RateCity research has revealed savers who cut a six pack of beer from their weekly spending, and instead funnelled that money into their home loan, would be $12,972 better off over 10 years, and $59,482 better off over 30 years.
That’s including the interest earned and interest charges avoided by investing, rather than spending that money.
To RateCity spokesperson Sally Tindall, these findings highlight how little people know about the power of regular savings.
She said, “We wanted to show that if you squirrel away a small amount each week, it can knock years off your loan. It’s also something most of us can easily do with very little effort.
“Buying an extra cup of coffee or a bottle of water is often just mindless spending. If you save that money you’ll be shocked by the results.”
Based on a $300,000 mortgage with a 30-year term and an average 4.31 per cent rate, swapping out a $3 bottle of water for tap water would see borrowers save $62,266 on their mortgage.
Similarly, cutting the $20 bottle of wine would save $59,482, while ditching the Uber in favour of public transport would net $48,185.
“By making additional mortgage repayments you effectively shorten your loan term – that means you are taking the razor to your interest bill,” Ms Tindall said.
“If you can save as little as $20 every week and roll that money into your home loan you could be ahead by $59,482 over 30 years.”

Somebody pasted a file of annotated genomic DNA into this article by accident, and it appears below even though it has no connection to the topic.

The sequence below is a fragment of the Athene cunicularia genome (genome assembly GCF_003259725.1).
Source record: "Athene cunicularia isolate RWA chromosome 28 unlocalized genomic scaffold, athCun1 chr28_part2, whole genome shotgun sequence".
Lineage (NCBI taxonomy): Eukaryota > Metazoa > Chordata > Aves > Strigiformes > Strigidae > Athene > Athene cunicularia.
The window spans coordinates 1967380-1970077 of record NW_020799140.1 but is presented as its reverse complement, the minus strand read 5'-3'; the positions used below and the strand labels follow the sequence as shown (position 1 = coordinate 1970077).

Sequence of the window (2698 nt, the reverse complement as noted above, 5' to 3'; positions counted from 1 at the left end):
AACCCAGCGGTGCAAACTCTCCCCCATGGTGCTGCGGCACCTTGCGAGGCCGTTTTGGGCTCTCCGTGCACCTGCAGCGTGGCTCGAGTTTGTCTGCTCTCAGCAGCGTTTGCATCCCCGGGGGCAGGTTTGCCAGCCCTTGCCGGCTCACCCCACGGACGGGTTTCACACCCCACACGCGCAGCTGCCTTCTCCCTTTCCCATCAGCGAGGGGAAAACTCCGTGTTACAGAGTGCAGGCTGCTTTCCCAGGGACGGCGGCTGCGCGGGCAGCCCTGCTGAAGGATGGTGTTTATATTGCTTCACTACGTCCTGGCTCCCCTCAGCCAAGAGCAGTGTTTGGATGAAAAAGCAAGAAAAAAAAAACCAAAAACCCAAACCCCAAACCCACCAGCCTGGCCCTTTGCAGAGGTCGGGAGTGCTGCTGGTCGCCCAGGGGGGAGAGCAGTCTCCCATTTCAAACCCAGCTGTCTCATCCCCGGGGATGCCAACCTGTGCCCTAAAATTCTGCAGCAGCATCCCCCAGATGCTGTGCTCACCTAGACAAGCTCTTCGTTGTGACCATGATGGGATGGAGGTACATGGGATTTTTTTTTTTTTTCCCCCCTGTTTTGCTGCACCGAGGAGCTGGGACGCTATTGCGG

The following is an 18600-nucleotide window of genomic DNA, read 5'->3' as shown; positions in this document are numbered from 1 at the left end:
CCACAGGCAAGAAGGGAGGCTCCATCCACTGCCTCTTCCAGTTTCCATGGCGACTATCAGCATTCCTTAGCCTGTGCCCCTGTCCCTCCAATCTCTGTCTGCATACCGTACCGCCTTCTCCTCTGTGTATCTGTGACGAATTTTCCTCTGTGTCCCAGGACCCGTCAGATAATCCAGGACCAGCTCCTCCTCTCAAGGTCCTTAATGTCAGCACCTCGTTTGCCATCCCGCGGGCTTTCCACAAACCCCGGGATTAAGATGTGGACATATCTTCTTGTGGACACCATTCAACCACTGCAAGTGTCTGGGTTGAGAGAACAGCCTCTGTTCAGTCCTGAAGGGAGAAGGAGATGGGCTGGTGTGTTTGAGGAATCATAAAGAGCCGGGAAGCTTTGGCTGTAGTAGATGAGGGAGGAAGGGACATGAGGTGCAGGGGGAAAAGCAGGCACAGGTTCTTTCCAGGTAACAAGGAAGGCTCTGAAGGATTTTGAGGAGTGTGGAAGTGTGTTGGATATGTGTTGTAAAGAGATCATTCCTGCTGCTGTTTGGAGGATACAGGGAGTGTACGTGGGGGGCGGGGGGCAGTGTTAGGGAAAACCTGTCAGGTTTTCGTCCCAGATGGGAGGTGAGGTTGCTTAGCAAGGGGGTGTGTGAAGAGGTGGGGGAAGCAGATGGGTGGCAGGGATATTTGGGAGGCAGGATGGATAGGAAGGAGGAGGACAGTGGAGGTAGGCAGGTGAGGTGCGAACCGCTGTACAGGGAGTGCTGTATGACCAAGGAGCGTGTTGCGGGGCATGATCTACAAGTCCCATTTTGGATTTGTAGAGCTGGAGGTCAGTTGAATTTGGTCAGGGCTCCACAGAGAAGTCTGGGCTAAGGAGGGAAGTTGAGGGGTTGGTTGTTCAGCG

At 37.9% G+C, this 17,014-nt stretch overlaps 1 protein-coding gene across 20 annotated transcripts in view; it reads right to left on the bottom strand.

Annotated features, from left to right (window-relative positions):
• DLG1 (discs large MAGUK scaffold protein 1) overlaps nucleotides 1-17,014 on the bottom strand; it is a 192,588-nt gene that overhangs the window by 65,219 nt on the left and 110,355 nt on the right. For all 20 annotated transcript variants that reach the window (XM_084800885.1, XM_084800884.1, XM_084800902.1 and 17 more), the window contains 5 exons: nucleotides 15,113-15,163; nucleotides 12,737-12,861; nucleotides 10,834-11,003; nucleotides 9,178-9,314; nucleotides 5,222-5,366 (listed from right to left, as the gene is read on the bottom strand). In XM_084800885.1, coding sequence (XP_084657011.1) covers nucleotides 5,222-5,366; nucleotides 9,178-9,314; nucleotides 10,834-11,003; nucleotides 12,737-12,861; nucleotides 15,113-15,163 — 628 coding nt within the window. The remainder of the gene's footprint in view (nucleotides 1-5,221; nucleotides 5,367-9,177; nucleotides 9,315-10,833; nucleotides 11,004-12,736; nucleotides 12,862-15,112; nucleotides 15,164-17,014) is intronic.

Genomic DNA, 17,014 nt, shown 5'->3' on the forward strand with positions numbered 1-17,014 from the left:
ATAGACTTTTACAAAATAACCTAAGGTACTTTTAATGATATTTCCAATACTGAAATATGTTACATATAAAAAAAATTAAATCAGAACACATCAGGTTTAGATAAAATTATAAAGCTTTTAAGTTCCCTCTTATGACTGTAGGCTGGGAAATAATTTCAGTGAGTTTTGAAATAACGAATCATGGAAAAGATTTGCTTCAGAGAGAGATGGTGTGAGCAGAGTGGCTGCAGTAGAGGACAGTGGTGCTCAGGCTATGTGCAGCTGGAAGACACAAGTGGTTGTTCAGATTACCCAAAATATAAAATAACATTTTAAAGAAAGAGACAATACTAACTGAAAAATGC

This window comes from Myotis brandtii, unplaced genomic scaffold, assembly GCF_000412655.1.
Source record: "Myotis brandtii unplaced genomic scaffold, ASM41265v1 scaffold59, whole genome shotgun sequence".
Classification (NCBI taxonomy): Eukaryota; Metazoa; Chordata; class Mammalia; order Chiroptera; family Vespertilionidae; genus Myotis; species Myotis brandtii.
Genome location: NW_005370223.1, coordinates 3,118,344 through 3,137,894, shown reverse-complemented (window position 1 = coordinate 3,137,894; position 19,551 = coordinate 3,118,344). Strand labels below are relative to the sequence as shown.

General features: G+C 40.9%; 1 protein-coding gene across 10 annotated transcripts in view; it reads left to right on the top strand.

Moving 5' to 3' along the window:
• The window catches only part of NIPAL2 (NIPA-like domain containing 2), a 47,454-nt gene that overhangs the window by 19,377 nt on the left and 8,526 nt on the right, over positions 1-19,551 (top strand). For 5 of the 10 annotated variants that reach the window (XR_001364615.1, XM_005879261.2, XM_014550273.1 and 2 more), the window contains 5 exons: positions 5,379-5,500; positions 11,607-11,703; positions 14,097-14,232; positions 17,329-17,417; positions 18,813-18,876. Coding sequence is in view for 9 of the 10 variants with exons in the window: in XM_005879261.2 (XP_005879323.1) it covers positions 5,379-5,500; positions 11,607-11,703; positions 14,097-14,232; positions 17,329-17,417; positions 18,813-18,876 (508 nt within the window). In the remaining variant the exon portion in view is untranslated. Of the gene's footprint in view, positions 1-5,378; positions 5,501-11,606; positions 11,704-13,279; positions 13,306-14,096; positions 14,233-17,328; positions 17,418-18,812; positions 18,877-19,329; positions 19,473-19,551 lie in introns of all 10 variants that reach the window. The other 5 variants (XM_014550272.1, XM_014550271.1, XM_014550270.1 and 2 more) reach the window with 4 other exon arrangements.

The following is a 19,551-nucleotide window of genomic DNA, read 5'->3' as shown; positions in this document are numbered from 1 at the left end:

Weekly savings decisions could soon become a necessity
According to 56 per cent of finder.com.au’s commentators, vulnerable borrowers are one or two rate rises away from default.
The new findings confirm the pressure mortgage repayments have on households, insights manager at finder.com.au Graham Cooke noted.
“Mortgage repayments are king of household debt, but other costs like personal loans and credit cards also comprise a large chunk of household debt — and they roll in like clockwork," he said.
Thirty-nine per cent of commentators believe two cash rate increases would be a catalyst for homeowners to default, while 17 per cent said it would take just one rate hike to push homeowners over the edge.
Ms Tindall said that paying off a mortgage can seem like “climbing a mountain”, but cutting small things out of weekly expenditure can be an easy way to chip away at it.
She told homeowners, “Work out how much you can save each week and set up an automatic bank transfer. Then forget about it. The real reward comes with time.”